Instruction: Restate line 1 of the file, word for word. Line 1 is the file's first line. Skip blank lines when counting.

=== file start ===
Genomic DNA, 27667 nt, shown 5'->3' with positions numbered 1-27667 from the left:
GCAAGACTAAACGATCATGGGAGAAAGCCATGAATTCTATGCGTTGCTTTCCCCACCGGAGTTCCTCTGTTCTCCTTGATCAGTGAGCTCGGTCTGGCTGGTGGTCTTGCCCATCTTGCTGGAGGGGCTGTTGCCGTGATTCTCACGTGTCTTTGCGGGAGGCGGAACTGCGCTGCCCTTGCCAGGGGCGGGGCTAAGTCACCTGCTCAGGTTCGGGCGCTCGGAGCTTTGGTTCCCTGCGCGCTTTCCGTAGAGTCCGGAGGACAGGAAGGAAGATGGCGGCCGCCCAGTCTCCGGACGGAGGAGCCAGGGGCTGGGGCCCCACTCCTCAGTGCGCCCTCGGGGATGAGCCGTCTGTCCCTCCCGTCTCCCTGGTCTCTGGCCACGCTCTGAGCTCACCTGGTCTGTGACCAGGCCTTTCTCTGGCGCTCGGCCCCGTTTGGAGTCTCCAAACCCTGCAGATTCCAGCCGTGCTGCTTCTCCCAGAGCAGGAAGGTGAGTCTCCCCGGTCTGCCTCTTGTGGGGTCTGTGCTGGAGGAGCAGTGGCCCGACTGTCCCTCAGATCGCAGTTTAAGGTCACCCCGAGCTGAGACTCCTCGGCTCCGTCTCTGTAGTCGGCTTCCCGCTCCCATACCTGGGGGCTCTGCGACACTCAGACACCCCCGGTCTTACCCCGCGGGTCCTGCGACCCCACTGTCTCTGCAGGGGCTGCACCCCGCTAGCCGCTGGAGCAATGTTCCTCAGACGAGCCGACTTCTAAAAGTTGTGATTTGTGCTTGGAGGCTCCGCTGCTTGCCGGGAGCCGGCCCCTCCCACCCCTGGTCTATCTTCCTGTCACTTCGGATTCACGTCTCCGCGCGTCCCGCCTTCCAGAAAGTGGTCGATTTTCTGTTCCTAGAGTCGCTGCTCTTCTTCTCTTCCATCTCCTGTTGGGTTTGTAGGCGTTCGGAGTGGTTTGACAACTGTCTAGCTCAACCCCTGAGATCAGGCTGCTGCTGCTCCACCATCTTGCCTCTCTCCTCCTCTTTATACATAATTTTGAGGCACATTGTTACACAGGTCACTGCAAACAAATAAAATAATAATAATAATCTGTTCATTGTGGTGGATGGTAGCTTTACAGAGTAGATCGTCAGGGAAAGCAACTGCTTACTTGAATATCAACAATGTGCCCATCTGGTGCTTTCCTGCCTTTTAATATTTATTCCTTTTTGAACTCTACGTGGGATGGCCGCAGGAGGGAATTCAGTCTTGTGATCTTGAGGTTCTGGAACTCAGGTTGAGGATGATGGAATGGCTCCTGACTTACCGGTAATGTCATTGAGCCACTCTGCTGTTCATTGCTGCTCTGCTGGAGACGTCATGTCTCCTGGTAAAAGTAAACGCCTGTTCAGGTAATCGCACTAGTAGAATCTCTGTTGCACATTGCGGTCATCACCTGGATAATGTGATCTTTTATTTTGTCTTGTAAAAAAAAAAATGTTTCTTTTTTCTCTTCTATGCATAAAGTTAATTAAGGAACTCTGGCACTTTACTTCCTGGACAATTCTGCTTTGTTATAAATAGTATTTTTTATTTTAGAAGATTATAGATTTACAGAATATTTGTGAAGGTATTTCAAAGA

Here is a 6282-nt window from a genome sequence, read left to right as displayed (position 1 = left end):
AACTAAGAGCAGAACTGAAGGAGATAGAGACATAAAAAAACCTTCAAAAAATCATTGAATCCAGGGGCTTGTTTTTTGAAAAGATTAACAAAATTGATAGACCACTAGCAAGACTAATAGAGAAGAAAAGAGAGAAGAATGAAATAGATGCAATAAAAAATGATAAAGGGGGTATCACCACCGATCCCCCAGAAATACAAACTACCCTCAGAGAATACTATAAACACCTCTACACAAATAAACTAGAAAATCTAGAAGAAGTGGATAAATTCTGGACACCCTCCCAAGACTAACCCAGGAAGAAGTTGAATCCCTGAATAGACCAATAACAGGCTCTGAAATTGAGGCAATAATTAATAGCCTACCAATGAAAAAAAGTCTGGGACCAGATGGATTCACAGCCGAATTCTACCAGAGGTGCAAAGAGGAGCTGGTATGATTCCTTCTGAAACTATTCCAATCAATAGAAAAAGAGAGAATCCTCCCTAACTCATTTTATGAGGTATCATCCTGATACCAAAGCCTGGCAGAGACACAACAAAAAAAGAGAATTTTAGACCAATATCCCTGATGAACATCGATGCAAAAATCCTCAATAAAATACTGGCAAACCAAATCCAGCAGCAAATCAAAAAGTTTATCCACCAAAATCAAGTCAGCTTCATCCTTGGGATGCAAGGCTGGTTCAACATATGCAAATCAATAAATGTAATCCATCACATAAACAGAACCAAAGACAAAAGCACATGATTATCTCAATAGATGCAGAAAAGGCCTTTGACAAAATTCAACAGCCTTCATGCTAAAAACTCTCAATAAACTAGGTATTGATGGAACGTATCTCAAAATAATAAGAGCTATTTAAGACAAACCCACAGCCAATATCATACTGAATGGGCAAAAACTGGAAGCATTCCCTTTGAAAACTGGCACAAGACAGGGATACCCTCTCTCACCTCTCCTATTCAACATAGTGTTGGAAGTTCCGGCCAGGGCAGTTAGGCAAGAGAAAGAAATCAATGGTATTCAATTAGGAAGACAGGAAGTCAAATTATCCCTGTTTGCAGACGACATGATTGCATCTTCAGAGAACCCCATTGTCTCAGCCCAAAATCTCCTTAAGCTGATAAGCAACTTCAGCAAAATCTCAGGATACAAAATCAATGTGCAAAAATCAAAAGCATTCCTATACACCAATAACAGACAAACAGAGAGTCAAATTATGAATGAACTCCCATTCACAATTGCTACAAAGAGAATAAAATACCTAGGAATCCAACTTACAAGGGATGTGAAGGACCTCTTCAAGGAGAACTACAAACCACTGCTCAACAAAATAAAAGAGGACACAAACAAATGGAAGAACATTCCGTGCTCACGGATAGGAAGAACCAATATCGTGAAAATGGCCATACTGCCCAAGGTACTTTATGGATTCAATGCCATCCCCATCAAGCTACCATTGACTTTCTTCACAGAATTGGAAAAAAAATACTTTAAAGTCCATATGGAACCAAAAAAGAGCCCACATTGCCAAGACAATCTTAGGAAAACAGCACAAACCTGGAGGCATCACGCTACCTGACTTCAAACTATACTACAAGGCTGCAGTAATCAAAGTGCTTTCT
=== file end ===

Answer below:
Genomic DNA, 27667 nt, shown 5'->3' with positions numbered 1-27667 from the left: